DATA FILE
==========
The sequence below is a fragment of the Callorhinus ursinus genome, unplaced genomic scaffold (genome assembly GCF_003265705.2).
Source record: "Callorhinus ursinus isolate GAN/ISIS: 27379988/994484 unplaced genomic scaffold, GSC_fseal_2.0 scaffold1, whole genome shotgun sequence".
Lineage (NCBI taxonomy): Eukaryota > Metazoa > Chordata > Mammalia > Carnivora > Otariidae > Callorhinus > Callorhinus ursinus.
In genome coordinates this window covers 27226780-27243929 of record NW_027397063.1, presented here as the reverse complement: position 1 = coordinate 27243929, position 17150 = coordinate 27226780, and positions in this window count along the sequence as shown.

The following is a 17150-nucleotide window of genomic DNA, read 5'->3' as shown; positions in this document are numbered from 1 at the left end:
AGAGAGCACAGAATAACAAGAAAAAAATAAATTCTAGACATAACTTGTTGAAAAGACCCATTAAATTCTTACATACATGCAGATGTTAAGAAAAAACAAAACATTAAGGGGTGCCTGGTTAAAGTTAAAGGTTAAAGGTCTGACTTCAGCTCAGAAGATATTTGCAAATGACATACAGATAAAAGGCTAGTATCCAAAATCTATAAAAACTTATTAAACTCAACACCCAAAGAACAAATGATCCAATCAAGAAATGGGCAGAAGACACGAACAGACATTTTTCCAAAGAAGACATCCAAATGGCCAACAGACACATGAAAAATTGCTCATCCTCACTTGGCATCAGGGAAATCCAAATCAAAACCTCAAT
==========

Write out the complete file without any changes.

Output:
The sequence below is a fragment of the Callorhinus ursinus genome, unplaced genomic scaffold (genome assembly GCF_003265705.2).
Source record: "Callorhinus ursinus isolate GAN/ISIS: 27379988/994484 unplaced genomic scaffold, GSC_fseal_2.0 scaffold1, whole genome shotgun sequence".
Lineage (NCBI taxonomy): Eukaryota > Metazoa > Chordata > Mammalia > Carnivora > Otariidae > Callorhinus > Callorhinus ursinus.
In genome coordinates this window covers 27226780-27243929 of record NW_027397063.1, presented here as the reverse complement: position 1 = coordinate 27243929, position 17150 = coordinate 27226780, and positions in this window count along the sequence as shown.

The following is a 17150-nucleotide window of genomic DNA, read 5'->3' as shown; positions in this document are numbered from 1 at the left end:
AGAGAGCACAGAATAACAAGAAAAAAATAAATTCTAGACATAACTTGTTGAAAAGACCCATTAAATTCTTACATACATGCAGATGTTAAGAAAAAACAAAACATTAAGGGGTGCCTGGTTAAAGTTAAAGGTTAAAGGTCTGACTTCAGCTCAGAAGATATTTGCAAATGACATACAGATAAAAGGCTAGTATCCAAAATCTATAAAAACTTATTAAACTCAACACCCAAAGAACAAATGATCCAATCAAGAAATGGGCAGAAGACACGAACAGACATTTTTCCAAAGAAGACATCCAAATGGCCAACAGACACATGAAAAATTGCTCATCCTCACTTGGCATCAGGGAAATCCAAATCAAAACCTCAAT